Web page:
The large, sprawling map takes full advantage of what the console hardware of the time can offer, and as soon as the track 'Tears' kicks in, the entire game up to that point is vindicated.

For all the tedium and slog the player has to endure, the airport shootout is a sparkling example of game design, and having the perfect song play at the right moment is what Rockstar does better than anyone else.

It's a shame it takes the best part of a 'Simpsons' boxset to get to a truly great part of the game.

'Max Payne 3' was sandwiched between 'Red Dead Redemption' and 'Grand Theft Auto 5', and with a decade of hindsight, the game was a dry run for what Rockstar would do with 'Grand Theft Auto 5'.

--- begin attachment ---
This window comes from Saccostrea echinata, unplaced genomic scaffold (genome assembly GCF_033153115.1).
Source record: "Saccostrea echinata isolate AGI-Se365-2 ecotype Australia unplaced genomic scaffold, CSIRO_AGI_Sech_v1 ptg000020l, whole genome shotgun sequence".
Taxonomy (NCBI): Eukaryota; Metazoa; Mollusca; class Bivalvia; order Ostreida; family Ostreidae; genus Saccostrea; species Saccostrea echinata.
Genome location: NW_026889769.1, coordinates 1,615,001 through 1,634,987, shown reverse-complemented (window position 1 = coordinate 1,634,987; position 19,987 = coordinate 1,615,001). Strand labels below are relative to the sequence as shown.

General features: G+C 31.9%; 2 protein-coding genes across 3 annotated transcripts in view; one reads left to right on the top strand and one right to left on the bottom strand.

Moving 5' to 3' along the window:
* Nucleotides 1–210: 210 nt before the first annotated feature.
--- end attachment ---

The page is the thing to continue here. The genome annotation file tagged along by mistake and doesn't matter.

The weapon selection wheel, the angry protagonist, the minimalist HUD and the scuzzy soundtrack were put before the altar in 'Max Payne 3' and Rockstar used the game as an experiment of sorts.

Not many developers have over 100 million to spend on a game that is essentially a prototype for something that came further down the line, but that is a testament to how big Rockstar were at the turn of the 2010s.

Since then, the developer has become an all-encompassing behemoth, and much like how 'Aliens', 'Terminator' and 'Robocop' were adult-orientated products that appealed to kids, Rockstar have leaned into appealing to the youth demographic.

The next time someone complains online about Rockstar not favouring single-player narratives over live service models, let 'Max Payne 3' serve as a warning.